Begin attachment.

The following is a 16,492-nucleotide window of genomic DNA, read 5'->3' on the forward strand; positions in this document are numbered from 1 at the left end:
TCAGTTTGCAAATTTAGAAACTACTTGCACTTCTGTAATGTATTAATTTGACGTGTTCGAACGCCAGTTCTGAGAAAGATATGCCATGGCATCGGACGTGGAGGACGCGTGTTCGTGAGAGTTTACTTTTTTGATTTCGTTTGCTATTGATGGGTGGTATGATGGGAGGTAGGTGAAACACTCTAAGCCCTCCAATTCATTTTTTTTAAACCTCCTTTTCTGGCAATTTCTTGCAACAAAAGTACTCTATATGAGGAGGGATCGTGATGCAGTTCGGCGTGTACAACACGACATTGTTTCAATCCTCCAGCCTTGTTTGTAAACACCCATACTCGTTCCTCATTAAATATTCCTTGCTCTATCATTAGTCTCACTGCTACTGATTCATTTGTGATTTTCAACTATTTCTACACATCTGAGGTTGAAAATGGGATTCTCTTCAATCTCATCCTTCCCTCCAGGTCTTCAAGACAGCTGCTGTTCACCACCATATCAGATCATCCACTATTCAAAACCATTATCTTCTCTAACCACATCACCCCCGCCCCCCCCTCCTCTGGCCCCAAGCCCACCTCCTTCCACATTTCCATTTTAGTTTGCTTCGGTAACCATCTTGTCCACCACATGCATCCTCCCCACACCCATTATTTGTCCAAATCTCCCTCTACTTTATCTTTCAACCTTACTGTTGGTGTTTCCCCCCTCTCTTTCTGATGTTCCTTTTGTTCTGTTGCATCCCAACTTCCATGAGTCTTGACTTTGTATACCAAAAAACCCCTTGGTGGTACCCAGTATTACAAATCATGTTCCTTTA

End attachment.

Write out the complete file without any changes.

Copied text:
The following is a 16,492-nucleotide window of genomic DNA, read 5'->3' on the forward strand; positions in this document are numbered from 1 at the left end:
TCAGTTTGCAAATTTAGAAACTACTTGCACTTCTGTAATGTATTAATTTGACGTGTTCGAACGCCAGTTCTGAGAAAGATATGCCATGGCATCGGACGTGGAGGACGCGTGTTCGTGAGAGTTTACTTTTTTGATTTCGTTTGCTATTGATGGGTGGTATGATGGGAGGTAGGTGAAACACTCTAAGCCCTCCAATTCATTTTTTTTAAACCTCCTTTTCTGGCAATTTCTTGCAACAAAAGTACTCTATATGAGGAGGGATCGTGATGCAGTTCGGCGTGTACAACACGACATTGTTTCAATCCTCCAGCCTTGTTTGTAAACACCCATACTCGTTCCTCATTAAATATTCCTTGCTCTATCATTAGTCTCACTGCTACTGATTCATTTGTGATTTTCAACTATTTCTACACATCTGAGGTTGAAAATGGGATTCTCTTCAATCTCATCCTTCCCTCCAGGTCTTCAAGACAGCTGCTGTTCACCACCATATCAGATCATCCACTATTCAAAACCATTATCTTCTCTAACCACATCACCCCCGCCCCCCCCTCCTCTGGCCCCAAGCCCACCTCCTTCCACATTTCCATTTTAGTTTGCTTCGGTAACCATCTTGTCCACCACATGCATCCTCCCCACACCCATTATTTGTCCAAATCTCCCTCTACTTTATCTTTCAACCTTACTGTTGGTGTTTCCCCCCTCTCTTTCTGATGTTCCTTTTGTTCTGTTGCATCCCAACTTCCATGAGTCTTGACTTTGTATACCAAAAAACCCCTTGGTGGTACCCAGTATTACAAATCATGTTCCTTTA